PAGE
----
Judges 13 is dedicated to announcing Samson’s birth and describing what his role will be. The next time we see Samson he is grown up and beginning his ministry. His ministry is described in Judges 14-16. The general outline is two-fold. Chapters 14 and 15 together are the first half and chapter 16 serves as the second half.
a. Going to see women:
1. 14:1 Now Samson went down to Timnah, and saw a woman in Timnah of the daughters of the Philistines.
2. 16:1 Now Samson went to Gaza and saw a harlot there, and went in to her.
Both events involve Samson with a foreign woman. In the first he marries her and though his parents protest, the text says that it was of the Lord. In the second account it is not of the Lord, yet Samson is still able to “move against the Philistines.” He later moves to Delilah who, if not herself a Philistine, is a Philistine associate.
Both women “entice” Samson. They press him and press him until he finally reveals his secret.
b. Both narratives will end with Samson being tended to by the Lord and a conclusion statement of his twenty years:
1. 15:18-20 Then he became very thirsty; so he cried out to the LORD and said, “You have given this great deliverance by the hand of Your servant; and now shall I die of thirst and fall into the hand of the uncircumcised?” So God split the hollow place that is in Lehi, and water came out, and he drank; and his spirit returned, and he revived. Therefore he called its name En Hakkore, which is in Lehi to this day. And he judged Israel twenty years in the days of the Philistines.
2. 16:28-31 Then Samson called to the LORD, saying, “O Lord GOD, remember me, I pray! Strengthen me, I pray, just this once, O God, that I may with one blow take vengeance on the Philistines for my two eyes!” And Samson took hold of the two middle pillars which supported the temple, and he braced himself against them, one on his right and the other on his left. Then Samson said, “Let me die with the Philistines!” And he pushed with all his might, and the temple fell on the lords and all the people who were in it. So the dead that he killed at his death were more than he had killed in his life.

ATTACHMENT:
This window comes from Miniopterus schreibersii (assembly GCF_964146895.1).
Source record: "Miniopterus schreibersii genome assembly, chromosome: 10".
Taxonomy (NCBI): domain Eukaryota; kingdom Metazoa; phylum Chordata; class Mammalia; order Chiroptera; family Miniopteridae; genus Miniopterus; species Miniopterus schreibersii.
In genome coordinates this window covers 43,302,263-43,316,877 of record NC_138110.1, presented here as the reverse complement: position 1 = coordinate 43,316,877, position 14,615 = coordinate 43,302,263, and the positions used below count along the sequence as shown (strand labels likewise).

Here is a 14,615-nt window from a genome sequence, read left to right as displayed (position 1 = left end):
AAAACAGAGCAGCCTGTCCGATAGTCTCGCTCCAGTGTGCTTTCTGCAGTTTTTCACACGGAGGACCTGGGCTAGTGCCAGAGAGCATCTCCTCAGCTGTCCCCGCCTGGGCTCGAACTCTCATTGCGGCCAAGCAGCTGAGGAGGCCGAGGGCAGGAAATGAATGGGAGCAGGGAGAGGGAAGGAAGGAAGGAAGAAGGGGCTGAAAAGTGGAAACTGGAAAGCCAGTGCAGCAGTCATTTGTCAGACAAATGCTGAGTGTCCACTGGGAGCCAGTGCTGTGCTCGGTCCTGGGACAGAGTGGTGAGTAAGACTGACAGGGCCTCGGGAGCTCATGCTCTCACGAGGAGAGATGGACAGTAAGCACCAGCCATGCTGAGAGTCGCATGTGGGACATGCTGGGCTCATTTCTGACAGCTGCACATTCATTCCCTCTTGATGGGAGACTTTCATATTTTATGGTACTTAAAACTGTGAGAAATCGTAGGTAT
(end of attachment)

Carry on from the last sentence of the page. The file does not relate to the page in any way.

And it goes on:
And his brothers and all his father’s household came down and took him, and brought him up and buried him between Zorah and Eshtaol in the tomb of his father Manoah. He had judged Israel twenty years.
Samson’s first wife will parallel Delilah, as both women will pressure him into divulging his secret. Samson is clearly in control in the first half, and even when his secret is given away, he is able to defeat the Philistines. The second story presents Samson in a state of moral decline, and he loses his strength and authority.
In the first section, Samson will throw a marriage feast. He is the bride-groom. In the second section, the Philistines are having their own religious feast, and Samson is the court jester. He had loved to ridicule the Philistines, and so his punishment is to be ridiculed.
Samson’s strength, however, is from the Lord, and when he prays for the Lord to remember him one last time, he is able to pull down the Philistine stronghold. Continue reading